It seems a shame to limit learning about this amazing voyage to a literacy task. Look how much Maths and Science is in here! And I’m reminded of the Year 4 children I saw in Ashley Primary School arguing about a 2cm disparity between their scaled circle of the moon and one of the earth. They had found out the circumferences of both, scaled them down and cut them out. They they had used the same ratio to work out the scaled distance between them. But the hinge of a door was in the way. They’d have to move the moon 2cms away from the earth. One of the children was most upset – she wanted it to be accurate. She knew in reality that 2 centimetres was thousands of miles. Now that kind of passion and commitment is what we really need from children. Facts are great, but caring enough about those facts to argue over them is greater. Sort of.

It’s not enough to teach children the what of the world and beyond. We need to teach them to find the wonder in all that is around them. We want them to want to protect their world, to investigate it, to push the boundaries of knowledge forward and become knowledge creators, not just knowledge keepers. So Knowledge Organisers. Yes, they’re ok. But they’re bread without butter. I  know a good sandwich starts with the bread, but I don’t see why we can’t give them a tasty filling. That’s all.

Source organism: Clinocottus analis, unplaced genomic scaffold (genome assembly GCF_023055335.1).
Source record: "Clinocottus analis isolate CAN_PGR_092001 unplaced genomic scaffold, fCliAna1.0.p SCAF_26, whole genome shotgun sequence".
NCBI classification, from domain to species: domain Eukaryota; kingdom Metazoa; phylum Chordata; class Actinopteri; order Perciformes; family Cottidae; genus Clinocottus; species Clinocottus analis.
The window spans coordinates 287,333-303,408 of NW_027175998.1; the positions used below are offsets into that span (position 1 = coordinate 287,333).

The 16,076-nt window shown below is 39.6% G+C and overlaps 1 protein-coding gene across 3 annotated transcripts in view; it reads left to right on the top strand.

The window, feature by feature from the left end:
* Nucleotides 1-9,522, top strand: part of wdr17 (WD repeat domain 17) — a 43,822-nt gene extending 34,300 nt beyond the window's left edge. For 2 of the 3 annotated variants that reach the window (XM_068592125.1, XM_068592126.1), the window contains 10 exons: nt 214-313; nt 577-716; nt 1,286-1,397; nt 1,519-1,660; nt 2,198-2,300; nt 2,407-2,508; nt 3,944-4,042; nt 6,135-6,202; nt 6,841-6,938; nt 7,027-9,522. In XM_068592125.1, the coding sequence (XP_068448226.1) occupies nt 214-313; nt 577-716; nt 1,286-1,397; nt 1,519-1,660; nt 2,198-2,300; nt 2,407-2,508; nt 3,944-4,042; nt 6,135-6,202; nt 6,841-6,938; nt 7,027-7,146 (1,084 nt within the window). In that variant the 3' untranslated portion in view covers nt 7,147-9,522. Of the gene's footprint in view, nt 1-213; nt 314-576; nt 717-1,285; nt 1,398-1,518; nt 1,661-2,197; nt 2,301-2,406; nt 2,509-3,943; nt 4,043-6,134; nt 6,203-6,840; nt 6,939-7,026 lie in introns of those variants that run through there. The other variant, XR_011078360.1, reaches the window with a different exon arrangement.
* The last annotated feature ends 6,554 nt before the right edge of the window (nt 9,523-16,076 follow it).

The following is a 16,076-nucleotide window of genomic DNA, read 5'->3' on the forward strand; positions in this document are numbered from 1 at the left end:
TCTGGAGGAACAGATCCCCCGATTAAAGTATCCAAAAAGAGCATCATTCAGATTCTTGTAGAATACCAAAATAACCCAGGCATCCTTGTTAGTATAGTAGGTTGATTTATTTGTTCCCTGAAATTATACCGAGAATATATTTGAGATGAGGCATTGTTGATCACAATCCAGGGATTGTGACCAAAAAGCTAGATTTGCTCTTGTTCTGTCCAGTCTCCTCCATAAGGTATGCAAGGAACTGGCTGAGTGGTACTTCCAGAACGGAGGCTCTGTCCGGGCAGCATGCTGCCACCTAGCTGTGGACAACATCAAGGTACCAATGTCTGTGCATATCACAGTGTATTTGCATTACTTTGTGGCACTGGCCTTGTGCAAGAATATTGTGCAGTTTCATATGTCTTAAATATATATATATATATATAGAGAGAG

10 thoughts on “Knowledge Organisers are, Err…Ok

    1. Hmm. Good question. We need to make the wonder in the world known I think. I remember the feeling I had when I learned about some aspects of quantum physics – that sense that the world was never going to be the same for me. Or when I lay down on the grass in the garden with my Dad and he told me how fast we were hurtling round and round. Children sometimes are blind to the wonder in the everyday. Maybe that’s why they find it in games.

      1. Person and age related. Wonder comes in all sorts of sizes shapes, and velocities and intensities. Parents and teachers and carers and friends help, but wonder is intrinsic – especially for kids, I think.